- Topics At a Glance
- Different Types of Numbers
- Natural Numbers
- Whole Numbers
- Integers and Negative Numbers
- Integers and Absolute Value
- Rational Numbers
- Irrational Numbers
- Real Numbers and Imaginary Numbers
- Different Ways to Represent Numbers
- Fractions
- Equivalent Fractions
- Mixed Numbers
- Reducing Fractions
- Comparing Fractions
- Least Common Denominator
- Addition and Subtraction of Fractions
- Multiplication of Fractions
- Equivalent Fractions and Multiplication by 1
- Multiplication by Clever Form of 1
- Multiplicative Inverses
- Division of Fractions
- Multiplication and Division with Mixed Numbers
- Decimals
- Converting Fractions into Decimals
- Converting Decimals into Fractions
- Comparing Decimals
- Adding and Subtracting Decimals
- Multiplication and Division by Powers of 10
- Multiplying Decimals
- Dividing Decimals
- Infinite Decimals
- Percents
- Portion of the Whole
**Things to Do with Real Numbers**- Addition and Subtraction of Real Numbers
- Properties of Addition
- Subtraction
- Multiplication
**Division**- Long Division Remainder
- Exponents and Powers - Whole Numbers
- Properties of Exponents
- Prime Factorization
- Order of Operations
- Even and Odd Numbers
- Infinity
- Sequences
- is Irrational
- Counting Rational Numbers
- Counting Real Numbers?
- Counting Irrational Numbers
- In the Real World
- Decimals in Use
- How to Solve a Math Problem
- I Like Abstract Things: Summary

In symbols, "*p* divided by *q*" can be written as , or *p* ÷ *q*.

Remember the names for the different parts of a division problem:

• The **dividend,** *p*, is the thing being divided up. And sprinkled onto your salad, if you so choose.

• The **divisor,** *q*, is the thing that performs the dividing. It may also perform the conquering.

• The **quotient** is the answer.

"*p* divided by *q*" means the same thing as "*q* divided into *p*." When the numbers *p* and *q* are both whole numbers, division can be thought of as dividing up a bunch of things into smaller groups in either of two ways:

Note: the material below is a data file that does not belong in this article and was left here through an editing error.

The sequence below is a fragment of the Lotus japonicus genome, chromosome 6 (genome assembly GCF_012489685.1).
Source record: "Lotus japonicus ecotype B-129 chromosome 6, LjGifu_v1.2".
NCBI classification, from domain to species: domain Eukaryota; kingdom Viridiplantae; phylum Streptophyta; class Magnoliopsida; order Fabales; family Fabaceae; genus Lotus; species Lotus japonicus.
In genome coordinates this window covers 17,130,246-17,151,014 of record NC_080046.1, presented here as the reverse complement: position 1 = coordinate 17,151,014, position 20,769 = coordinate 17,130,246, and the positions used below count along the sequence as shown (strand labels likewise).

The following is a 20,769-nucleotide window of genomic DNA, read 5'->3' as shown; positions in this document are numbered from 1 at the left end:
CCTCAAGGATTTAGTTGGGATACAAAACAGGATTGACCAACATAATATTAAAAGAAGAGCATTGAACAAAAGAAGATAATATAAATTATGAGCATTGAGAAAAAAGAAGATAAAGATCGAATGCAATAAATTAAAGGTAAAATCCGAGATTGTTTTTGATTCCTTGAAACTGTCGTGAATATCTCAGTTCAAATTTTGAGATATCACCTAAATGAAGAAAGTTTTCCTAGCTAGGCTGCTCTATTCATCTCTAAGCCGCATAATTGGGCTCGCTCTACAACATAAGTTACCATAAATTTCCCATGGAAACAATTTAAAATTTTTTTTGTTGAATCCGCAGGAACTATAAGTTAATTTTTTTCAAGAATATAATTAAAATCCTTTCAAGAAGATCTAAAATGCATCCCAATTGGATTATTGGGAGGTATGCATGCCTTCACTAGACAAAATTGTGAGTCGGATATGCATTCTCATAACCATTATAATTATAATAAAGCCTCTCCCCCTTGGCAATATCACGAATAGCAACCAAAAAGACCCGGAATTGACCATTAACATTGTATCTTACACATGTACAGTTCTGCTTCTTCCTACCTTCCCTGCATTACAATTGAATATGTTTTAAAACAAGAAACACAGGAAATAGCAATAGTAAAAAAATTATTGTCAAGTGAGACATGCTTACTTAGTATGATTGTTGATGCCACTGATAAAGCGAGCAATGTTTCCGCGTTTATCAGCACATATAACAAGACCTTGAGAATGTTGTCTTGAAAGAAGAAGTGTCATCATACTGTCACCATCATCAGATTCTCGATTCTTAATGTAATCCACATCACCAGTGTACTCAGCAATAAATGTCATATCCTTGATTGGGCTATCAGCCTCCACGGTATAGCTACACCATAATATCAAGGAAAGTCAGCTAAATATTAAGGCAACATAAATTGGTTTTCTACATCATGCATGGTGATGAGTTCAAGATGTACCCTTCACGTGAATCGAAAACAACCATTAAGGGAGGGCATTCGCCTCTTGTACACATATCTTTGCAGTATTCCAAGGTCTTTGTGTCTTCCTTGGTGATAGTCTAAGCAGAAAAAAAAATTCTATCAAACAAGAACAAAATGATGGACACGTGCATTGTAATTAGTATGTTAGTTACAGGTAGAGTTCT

• If we split *p* into groups of size *q*, will be how many groups (and perhaps fractions of a group) we get. By the way, "faction" is a synonym of "group," so you technically may be looking for the fraction of a faction. (We hope you're not mad at us for throwing that in there just to torture you. We wouldn't want there to be any friction.)

• If we split *p* into *q* groups, will be the size of each group.

Sample: "20 divided by 4" could mean:

20 split into groups of size 5 or...

20 split into 4 groups

The idea is the same when *p* and *q* are real numbers instead of whole numbers, except that now the groups can have partial objects. Like if you're grouping chocolate chip cookies and some of them appear to have nibbles taken out of them. There's also the matter of signs, which we didn't have to worry about with whole numbers.

When dividing one positive real number into another, we just do the division: 4.2 ÷ 2.1 = 2

When one of the real numbers (either the divisor or the dividend) has a negative sign, perform the division while ignoring the signs, and then afterward reflect your answer across 0 on the number line. You'll always put those negative signs back on as the finishing touch. The icing on the cake. The Hershey's syrup on the Cracklin' Oat Bran. (We haven't actually tried that but we're guessing it would be delicious.)

Sample: -4.2 ÷ 2.1 = -2

= 4.2 ÷ -2.1 = -2

If *both* the divisor and dividend have negative signs, perform the division ignoring the signs. The answer needs to be reflected across 0 twice, which gets us the same answer as if both the divisor and dividend were positive. In this case, we can simply ignore the negative signs entirely. Which is rude, we guess, but whatever.

-4.2 ÷ -2.1 = 2.

Remember that division is an abbreviation for multiplying by the multiplicative inverse of a number. This will probably be most useful when fractions are involved.

Sample: .

Division is not commutative.

Sample: is different from . Both are correct, but they're saying different things. Like your parents when they argue. See, *that's* the problem.

Division is not associative.

Sample: 1 ÷ 2 ÷ 3

If we evaluate 1 ÷ 2 first, we get one thing:

But if we evaluate 2 ÷ 3 first, we get something else:

**Be Careful:** Division by zero is undefined, as discussed in the section on rational numbers. If you ever feel tempted to divide by zero even though you know it's wrong, we're pretty sure there's a hotline you can call.

Exercise 1

6.8 ÷ (-0.02) =

Exercise 2

Exercise 3

-6.4 ÷ 8 =

Exercise 4